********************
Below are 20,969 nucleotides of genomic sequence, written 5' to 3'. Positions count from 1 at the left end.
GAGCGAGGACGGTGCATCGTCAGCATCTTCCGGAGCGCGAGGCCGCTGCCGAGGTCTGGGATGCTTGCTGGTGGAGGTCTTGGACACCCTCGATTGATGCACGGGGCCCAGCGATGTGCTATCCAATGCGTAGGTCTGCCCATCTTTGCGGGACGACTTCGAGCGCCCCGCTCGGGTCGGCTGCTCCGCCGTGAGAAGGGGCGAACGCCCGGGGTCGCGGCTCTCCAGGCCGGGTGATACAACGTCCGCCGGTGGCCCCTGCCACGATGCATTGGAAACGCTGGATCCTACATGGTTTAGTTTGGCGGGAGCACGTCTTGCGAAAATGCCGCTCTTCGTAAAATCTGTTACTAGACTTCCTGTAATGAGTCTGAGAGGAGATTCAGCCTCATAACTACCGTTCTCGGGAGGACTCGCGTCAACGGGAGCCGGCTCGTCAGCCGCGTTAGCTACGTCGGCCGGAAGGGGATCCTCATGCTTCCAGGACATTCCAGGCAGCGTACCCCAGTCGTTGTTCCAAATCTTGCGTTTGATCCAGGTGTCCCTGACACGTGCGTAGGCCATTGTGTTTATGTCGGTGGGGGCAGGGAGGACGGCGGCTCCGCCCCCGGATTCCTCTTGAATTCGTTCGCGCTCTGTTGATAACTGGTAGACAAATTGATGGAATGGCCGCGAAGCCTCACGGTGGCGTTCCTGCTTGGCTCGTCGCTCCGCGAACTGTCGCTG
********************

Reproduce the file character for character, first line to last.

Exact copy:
Below are 20,969 nucleotides of genomic sequence, written 5' to 3'. Positions count from 1 at the left end.
GAGCGAGGACGGTGCATCGTCAGCATCTTCCGGAGCGCGAGGCCGCTGCCGAGGTCTGGGATGCTTGCTGGTGGAGGTCTTGGACACCCTCGATTGATGCACGGGGCCCAGCGATGTGCTATCCAATGCGTAGGTCTGCCCATCTTTGCGGGACGACTTCGAGCGCCCCGCTCGGGTCGGCTGCTCCGCCGTGAGAAGGGGCGAACGCCCGGGGTCGCGGCTCTCCAGGCCGGGTGATACAACGTCCGCCGGTGGCCCCTGCCACGATGCATTGGAAACGCTGGATCCTACATGGTTTAGTTTGGCGGGAGCACGTCTTGCGAAAATGCCGCTCTTCGTAAAATCTGTTACTAGACTTCCTGTAATGAGTCTGAGAGGAGATTCAGCCTCATAACTACCGTTCTCGGGAGGACTCGCGTCAACGGGAGCCGGCTCGTCAGCCGCGTTAGCTACGTCGGCCGGAAGGGGATCCTCATGCTTCCAGGACATTCCAGGCAGCGTACCCCAGTCGTTGTTCCAAATCTTGCGTTTGATCCAGGTGTCCCTGACACGTGCGTAGGCCATTGTGTTTATGTCGGTGGGGGCAGGGAGGACGGCGGCTCCGCCCCCGGATTCCTCTTGAATTCGTTCGCGCTCTGTTGATAACTGGTAGACAAATTGATGGAATGGCCGCGAAGCCTCACGGTGGCGTTCCTGCTTGGCTCGTCGCTCCGCGAACTGTCGCTG